LEXINGTON, Ky. (LEX 18) — Kentucky lawmakers have moved forward on legislation that would help war refugees resettle, including many from Ukraine. Several state and local agencies help refugees transition from their home countries to the Commonwealth.
As the war in Ukraine continues to escalate, the likelihood that the US will start accepting Ukrainian refugees increases. The Kentucky Office for refugees works to help people resettle. US leaders have discussed resettlement plans for Ukrainians in the US.
The Kentucky State Refugee Coordinator for the Kentucky Office for Refugees, Becky Jordan, explains, "What we're hearing is that we may not see refugees coming into this area or across Kentucky until next year."
Local organizations like the Kentucky Refugee Ministries (KRM) and the community are already looking for ways to prepare.
"We could be trying to find community members that are Ukrainian, who speak Ukrainian and English, who could assist the new arrivals when they come in with the services that are provided," says Jordan.
KRM leaders say that they have a diverse population of people they help from around the globe. They say their number one goal for people coming in, is to make sure they feel safe.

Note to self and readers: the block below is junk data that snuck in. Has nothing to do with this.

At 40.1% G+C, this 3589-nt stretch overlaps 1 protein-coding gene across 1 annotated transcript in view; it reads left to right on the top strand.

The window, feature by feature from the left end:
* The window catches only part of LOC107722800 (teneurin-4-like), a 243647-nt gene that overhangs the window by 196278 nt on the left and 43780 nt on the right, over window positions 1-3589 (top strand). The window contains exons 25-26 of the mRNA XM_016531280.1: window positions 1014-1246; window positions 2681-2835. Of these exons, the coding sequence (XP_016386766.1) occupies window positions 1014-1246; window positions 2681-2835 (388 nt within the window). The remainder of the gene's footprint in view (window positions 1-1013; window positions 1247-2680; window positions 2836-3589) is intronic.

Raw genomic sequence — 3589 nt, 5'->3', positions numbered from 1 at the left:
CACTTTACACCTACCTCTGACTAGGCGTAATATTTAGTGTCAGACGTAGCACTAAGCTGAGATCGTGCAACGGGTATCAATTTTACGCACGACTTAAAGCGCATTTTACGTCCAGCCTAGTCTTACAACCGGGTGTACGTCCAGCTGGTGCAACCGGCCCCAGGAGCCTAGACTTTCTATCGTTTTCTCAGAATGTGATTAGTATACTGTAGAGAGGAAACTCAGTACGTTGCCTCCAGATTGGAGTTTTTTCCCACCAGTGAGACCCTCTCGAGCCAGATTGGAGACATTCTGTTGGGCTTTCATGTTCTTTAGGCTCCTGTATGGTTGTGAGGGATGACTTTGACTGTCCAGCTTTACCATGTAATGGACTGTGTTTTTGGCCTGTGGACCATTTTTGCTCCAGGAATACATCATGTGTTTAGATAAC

Mary Cobb, the Director at KRM in Lexington, challenges people to, "Imagine if you were airlifted tomorrow into Mozambique or somewhere you didn't speak the language, you maybe weren't very familiar with. What are all the things that you're gonna need? And how scared would you be to feel alone? You need to know where to live. How are you going to earn money?"
KRM helps people find shelter, employment, learn a language and so much more. Many organizations work to help refugees, including the University of Kentucky’s Department for International Student and Scholar Services.
The school's international living-learning program has, "US and international students that live together, get to know each other and they take a class together on global dynamics and so, that's one of the programs that we have,” Karen Slaymaker, the Assistant Director for UK’s Department for International Student and Scholar Services.
Leaders who work closely with these groups say it takes the entire community to help refugees like those who may come from Ukraine feel welcomed.
Jordan says, "It's so important that everybody is willing to help and pitch in when we already are always accepting and welcoming a refugee group."
These groups are preparing to bring global communities closer together.